The California Coastal National Monument expansion, totaling approximately 6,200 acres, will protect six spectacular places on the California coast. The monument was originally established in 2000 to protect marine wildlife habitat just offshore of California’s iconic coastline. In 2014, President Obama expanded the monument to include Point Arena-Stornetta, its first onshore unit. Today’s expansion preserves important habitat for coastal plants and animals, and protects cultural sites that provide insight into the people who lived along the California coast thousands of years ago. Many of the new units of the monument are also culturally and spiritually important to local tribes.
These new units include:
- Trinidad Head, a promontory jutting off the coast of Humboldt County, a historic lighthouse sits atop sheer cliffs overlooking crashing waves and rugged sea stacks.
- Waluplh-Lighthouse Ranch, just south of Trinidad Head, has spectacular panoramic views of the Pacific Ocean, Eel River Delta, and the south spit of Humboldt Bay.
- Thirteen miles south, the Lost Coast Headlands include rolling hills and dramatically eroding bluffs, punctuated by freshwater creeks, ponds, and pockets of forest.
- Cotoni-Coast Dairies in Santa Cruz County extends from the steep slopes of the Santa Cruz Mountains to marine terraces overlooking the Pacific Ocean. Approximately 5,800 acres, it encompasses ancient archaeological sites, riparian and wetland habitats, coastal prairie grasslands, and woodlands that include stands of coast redwood.
- Piedras Blancas in San Luis Obispo County provides visitors the opportunity to tour a historic lighthouse overlooking the site’s namesake white coastal rocks, and observe a colony of massive elephant seals loafing in the sun.
- Orange County Rocks and Islands just off the coast of Orange County treat visitors to dramatic crashing waves, unique geology, and an abundance of marine-dependent wildlife including pelicans and seals.
Both expansions will be managed by the Bureau of Land Management, which also manages the existing monuments.
A map of the Cascade-Siskiyou National Monument expansion can be found here.
A fact sheet on the Cascade-Siskiyou National Monument expansion can be found here.
Maps of the California Coastal National Monument expansion can be found here.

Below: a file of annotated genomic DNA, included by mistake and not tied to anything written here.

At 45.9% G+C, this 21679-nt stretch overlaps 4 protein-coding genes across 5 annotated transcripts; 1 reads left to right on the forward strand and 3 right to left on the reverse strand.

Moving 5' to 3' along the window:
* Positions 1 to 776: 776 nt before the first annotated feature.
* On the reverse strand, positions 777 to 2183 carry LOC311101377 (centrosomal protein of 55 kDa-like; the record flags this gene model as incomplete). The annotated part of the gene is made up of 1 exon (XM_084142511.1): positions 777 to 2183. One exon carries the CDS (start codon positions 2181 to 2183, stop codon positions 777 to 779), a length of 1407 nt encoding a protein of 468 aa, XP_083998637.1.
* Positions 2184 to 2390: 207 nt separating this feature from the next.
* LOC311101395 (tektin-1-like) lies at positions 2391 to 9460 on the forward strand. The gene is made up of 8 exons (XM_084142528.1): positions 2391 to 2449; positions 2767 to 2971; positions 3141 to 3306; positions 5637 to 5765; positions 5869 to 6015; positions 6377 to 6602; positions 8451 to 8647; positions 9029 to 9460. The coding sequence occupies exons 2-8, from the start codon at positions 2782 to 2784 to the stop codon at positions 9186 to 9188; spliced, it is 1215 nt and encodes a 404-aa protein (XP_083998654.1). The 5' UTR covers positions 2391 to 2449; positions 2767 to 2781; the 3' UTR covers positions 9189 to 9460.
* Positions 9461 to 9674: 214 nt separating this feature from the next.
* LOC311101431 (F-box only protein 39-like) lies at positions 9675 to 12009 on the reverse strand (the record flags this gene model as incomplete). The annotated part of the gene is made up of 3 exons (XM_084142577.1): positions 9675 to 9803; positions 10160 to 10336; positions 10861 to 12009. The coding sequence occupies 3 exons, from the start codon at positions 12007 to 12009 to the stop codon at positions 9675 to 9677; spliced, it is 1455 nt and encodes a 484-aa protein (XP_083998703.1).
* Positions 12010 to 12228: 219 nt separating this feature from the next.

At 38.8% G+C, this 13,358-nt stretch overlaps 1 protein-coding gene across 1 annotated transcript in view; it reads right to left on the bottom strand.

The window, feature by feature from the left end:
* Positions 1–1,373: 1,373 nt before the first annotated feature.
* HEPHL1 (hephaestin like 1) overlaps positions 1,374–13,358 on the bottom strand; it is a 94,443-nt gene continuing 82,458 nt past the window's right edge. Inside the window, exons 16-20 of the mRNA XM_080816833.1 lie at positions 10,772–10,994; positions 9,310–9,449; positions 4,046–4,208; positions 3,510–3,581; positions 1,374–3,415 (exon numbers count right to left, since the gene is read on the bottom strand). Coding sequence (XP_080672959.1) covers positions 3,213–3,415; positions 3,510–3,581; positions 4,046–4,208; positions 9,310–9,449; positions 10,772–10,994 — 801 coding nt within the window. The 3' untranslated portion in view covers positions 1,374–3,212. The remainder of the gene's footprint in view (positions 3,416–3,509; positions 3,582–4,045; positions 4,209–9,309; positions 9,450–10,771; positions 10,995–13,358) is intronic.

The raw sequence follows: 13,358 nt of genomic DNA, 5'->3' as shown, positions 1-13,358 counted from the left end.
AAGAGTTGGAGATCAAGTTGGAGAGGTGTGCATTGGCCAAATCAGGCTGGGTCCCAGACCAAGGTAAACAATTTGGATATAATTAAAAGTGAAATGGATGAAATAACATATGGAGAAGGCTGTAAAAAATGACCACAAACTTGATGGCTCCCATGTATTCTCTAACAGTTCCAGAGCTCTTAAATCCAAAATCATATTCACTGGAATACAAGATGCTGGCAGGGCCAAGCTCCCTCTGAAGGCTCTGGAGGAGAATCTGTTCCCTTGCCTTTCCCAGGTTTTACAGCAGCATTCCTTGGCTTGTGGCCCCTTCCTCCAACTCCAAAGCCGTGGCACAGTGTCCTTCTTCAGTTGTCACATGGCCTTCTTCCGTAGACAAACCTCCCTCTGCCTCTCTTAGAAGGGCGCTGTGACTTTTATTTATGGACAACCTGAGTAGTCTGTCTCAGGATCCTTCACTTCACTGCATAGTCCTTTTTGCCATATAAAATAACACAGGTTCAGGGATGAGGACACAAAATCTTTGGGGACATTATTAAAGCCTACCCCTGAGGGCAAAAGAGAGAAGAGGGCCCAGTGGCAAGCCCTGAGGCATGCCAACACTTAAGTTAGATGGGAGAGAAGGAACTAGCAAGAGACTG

A fact sheet on the California Coastal National Monument expansion can be found here.
BIG news for Southern Oregon—President Obama is expanding the Cascade-Siskiyou National Monument! This expansion will help protect environmental quality and recreational opportunities that are essential to Southern Oregon’s way of life and economy. As climate change and intensifying development pose new threats to the region, this announcement comes at a critical time for this biodiverse area.
To all the Oregonians who came to public meetings and submitted comments on this proposal— thank you for your invaluable input. The President was able to make a more informed decision because of your thoughtful comments. I’ll continue to press to make sure your voices are heard in the formation of the new management plan. Let’s work to keep protecting this natural beauty!
BLM & USFS Deciding Who Does & Who Does Not Get to Float on the River
USFS ~ Proof of Purpose for LWCF & MORE Land Acquisitions from Americans
ACTION ALERT: Senate Voting to Relinquish Management of Public Lands ~ HR2647
BLM ~ Public Meeting New River Management Plan Wednesday, March 9, 2016
BLM ~ Tell Feds “No” on Sage Grouse Land Grab in Oregon
O&C Land Wyden Bill Still Not Good for Rural Oregon
BLM ~ Guided Hike at New River to Indoctrinate Civilians Saturday July 11, 2015
BLM ~ Loses Fight with Miners for the Sugar Pine Mine Victory for Patriots
Outsourcing US Land Management to the Indians
BOC ~ Statement of Interest on Transfer of Elliott State Forest December 7, 2015
BLM ~ Redistributes Secure Rural Schools Payments to Western Oregon Counties